Braised Lamb Shank with Vegetable Ragout: An Easy, Bone Healthy Crowd-pleaser

Updated: January 19, 2024

Hey there fellow foodie! Are you ready for a flavor explosion that’ll knock your socks off? Look no further than this succulent slow-cooked lamb shank recipe.  

It has it all: juicy lamb shanks, garlic, rosemary, onions, carrots, and a splash of red wine. Oh, and don’t forget the secret ingredient: patience! The cook time is on the longer side. But it’ll give you the chance to catch up on your favorite show. 

And trust me, it’s worth the wait. When your lamb shanks are done they’ll be so tender they’ll practically fall off the bone. And the flavors will meld together to create a mouthwatering dish that you won’t soon forget.

But the goodness doesn’t stop there. Did you know that lamb is not only delicious, it’s also packed with bone healthy nutrients? 

That’s right. This tasty meat is a nutritional powerhouse.

First of all, lamb is a great source of vitamins and minerals. Plus, it’s loaded with protein. And protein intake affects bone in several ways1

  • It provides the structural matrix of bone.
  • It’s reported to increase intestinal calcium absorption.
  • It promotes insulin-like growth factor 1 (IGF-1), which enhances bone growth and development.

So if you fancy an easy, bone healthy, delectable recipe that will have you coming back for seconds (and maybe even thirds) you have to give this beauty a try.

Braised Lamb Shank

Succulent Braised Lamb Shank with Vegetable Ragout

Gluten Free, Grain Free, Dairy Free
Note: When buying lamb, ask your butcher for local grass fed sources.
5 from 3 votes
Prep Time 30 minutes
Cook Time 3 hours 30 minutes
Total Time 4 hours
Servings 4
Calories 517 kcal


  • 4 lamb shanks
  • 1 tbsp avocado oil
  • 1 medium sweet onion diced
  • 1 large carrot diced
  • 4 garlic cloves minced
  • 1 tbsp balsamic vinegar
  • 2 tbsp potato starch or thickener of choice
  • 5.5 ounces tomato paste
  • 2 cups quality red wine
  • 2 cups natural beef broth
  • 1 fresh rosemary
  • 1 bay leaf
  • 1 medium eggplant diced
  • 1 medium zucchini diced
  • 1 red pepper diced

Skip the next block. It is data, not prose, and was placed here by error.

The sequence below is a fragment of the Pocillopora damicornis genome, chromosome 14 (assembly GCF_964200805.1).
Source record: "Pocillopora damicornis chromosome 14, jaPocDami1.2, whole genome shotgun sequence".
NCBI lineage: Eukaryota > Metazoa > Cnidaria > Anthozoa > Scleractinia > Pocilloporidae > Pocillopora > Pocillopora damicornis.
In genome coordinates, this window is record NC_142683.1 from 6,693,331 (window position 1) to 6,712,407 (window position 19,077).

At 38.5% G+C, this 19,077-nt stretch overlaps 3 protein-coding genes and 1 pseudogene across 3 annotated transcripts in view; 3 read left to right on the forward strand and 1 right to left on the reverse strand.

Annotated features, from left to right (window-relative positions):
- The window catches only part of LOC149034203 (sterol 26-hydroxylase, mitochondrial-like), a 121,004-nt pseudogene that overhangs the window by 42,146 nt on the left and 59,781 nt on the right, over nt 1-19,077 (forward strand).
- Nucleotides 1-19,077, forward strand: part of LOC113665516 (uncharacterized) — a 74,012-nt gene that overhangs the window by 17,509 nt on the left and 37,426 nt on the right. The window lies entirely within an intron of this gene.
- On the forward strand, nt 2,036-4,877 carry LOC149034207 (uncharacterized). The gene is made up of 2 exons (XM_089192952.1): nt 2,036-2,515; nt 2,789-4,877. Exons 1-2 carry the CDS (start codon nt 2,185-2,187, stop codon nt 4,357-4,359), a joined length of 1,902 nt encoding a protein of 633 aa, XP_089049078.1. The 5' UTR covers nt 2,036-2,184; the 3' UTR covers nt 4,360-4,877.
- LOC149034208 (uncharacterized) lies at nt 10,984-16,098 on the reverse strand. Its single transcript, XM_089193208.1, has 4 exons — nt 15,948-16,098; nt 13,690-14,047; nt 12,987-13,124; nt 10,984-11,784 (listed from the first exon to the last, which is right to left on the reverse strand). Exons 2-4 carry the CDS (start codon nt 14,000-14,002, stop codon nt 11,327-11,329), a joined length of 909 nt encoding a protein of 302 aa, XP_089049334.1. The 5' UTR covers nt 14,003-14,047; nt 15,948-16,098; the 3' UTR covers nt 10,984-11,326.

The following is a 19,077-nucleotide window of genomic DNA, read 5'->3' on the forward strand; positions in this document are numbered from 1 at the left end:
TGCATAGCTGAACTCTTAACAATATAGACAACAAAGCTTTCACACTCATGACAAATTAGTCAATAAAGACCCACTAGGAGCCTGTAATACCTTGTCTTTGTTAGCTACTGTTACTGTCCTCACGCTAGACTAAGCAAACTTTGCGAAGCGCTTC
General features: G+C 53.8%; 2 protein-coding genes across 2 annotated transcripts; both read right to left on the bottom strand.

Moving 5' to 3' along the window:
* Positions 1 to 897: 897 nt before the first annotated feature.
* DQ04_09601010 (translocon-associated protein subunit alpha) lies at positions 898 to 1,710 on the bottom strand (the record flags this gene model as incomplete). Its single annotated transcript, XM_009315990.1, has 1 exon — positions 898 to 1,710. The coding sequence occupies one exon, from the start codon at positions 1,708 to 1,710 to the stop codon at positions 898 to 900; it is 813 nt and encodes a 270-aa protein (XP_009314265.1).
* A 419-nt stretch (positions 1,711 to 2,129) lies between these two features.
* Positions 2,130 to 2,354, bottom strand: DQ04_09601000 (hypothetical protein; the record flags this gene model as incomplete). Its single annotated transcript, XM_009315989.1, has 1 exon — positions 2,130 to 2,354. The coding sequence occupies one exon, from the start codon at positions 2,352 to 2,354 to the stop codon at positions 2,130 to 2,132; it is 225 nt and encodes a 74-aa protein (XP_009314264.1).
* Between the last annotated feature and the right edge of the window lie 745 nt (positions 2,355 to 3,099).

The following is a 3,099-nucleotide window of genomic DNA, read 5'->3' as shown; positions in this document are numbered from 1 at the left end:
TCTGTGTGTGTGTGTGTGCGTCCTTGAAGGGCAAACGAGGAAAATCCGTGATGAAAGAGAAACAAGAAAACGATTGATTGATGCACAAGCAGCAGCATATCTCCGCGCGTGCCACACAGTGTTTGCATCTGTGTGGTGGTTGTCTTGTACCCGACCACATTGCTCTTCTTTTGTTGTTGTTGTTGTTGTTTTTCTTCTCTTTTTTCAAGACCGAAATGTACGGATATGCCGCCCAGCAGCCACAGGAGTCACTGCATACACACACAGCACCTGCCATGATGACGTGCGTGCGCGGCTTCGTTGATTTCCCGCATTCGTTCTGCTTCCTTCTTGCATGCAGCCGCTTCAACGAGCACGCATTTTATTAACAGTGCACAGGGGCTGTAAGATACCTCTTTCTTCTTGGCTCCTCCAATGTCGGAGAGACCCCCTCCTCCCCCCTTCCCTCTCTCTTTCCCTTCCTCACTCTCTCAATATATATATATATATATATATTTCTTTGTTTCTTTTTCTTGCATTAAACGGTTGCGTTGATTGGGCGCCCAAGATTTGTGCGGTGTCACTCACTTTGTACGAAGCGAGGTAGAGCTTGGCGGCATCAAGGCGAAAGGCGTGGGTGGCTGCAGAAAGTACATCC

• 10 kalamata olives pitted and sliced in half, optional
  • 1 tsp kosher salt and pepper to taste


  • Preheat the oven to 350F.
  • In a 5-quart Dutch oven, or cast-iron pot, heat avocado oil over medium-high heat.
  • Pat lamb shanks dry with a paper towel, season with salt and pepper, and sear on each side until you begin to see color in the lamb and in the pot.
  • Remove the shanks from the pot and set aside.
  • Reduce heat to medium low. Add onions, carrots, and garlic cloves. Cook until the onions are translucent.
  • Add vinegar to the pot, scraping the bottom to deglaze the pan.
  • Add tomato paste and starch, and stir thoroughly.
  • Add wine and stir until heavy and thick.
  • Add the broth and the herbs to the pot and stir to combine. Sauce should barely coat a spoon but not stick.
  • Return the shanks to the pot, arranging to ensure they are fully submerged in liquid.
  • Cover pot with lid and cook in the oven for 2.5 hours.
  • Remove the pot from the oven and add in eggplant, zucchini, red pepper and olives. Return to the oven for 30 minutes.
  • Remove bay leaf and rosemary and serve.


Calories: 517kcalCarbohydrates: 34gProtein: 48gFat: 12gSaturated Fat: 3gPolyunsaturated Fat: 1gMonounsaturated Fat: 6gCholesterol: 127mgSodium: 1269mgPotassium: 1646mgFiber: 8gSugar: 18gVitamin A: 4243IUVitamin C: 64mgCalcium: 97mgIron: 6mg
Tried this recipe?Let us know how it was!

Amazing Health Benefits of Lamb

As mentioned earlier, lamb is packed with bone boosting nutrients. Not only does it contain selenium, phosphorus, and omega 3s, but it’s also a rich source of zinc. 

And studies have found zinc is CRUCIAL for bone health! It aids in the production of anti-aging collagen and helps increase the bone mass density of post-menopausal women.2, 3 

If you take it in the right doses, it can protect you from bone loss.4 Plus, it’s involved in the activity of your osteoblasts, those little guys that actually construct your bones.5 Impressive, right?

Braised Lamb Shank in pot

Braised Lamb Shank Takeaways

If you’re looking for something that’s as delicious as it is beneficial for your bones, then this slow-cooked lamb shank recipe is the one for you!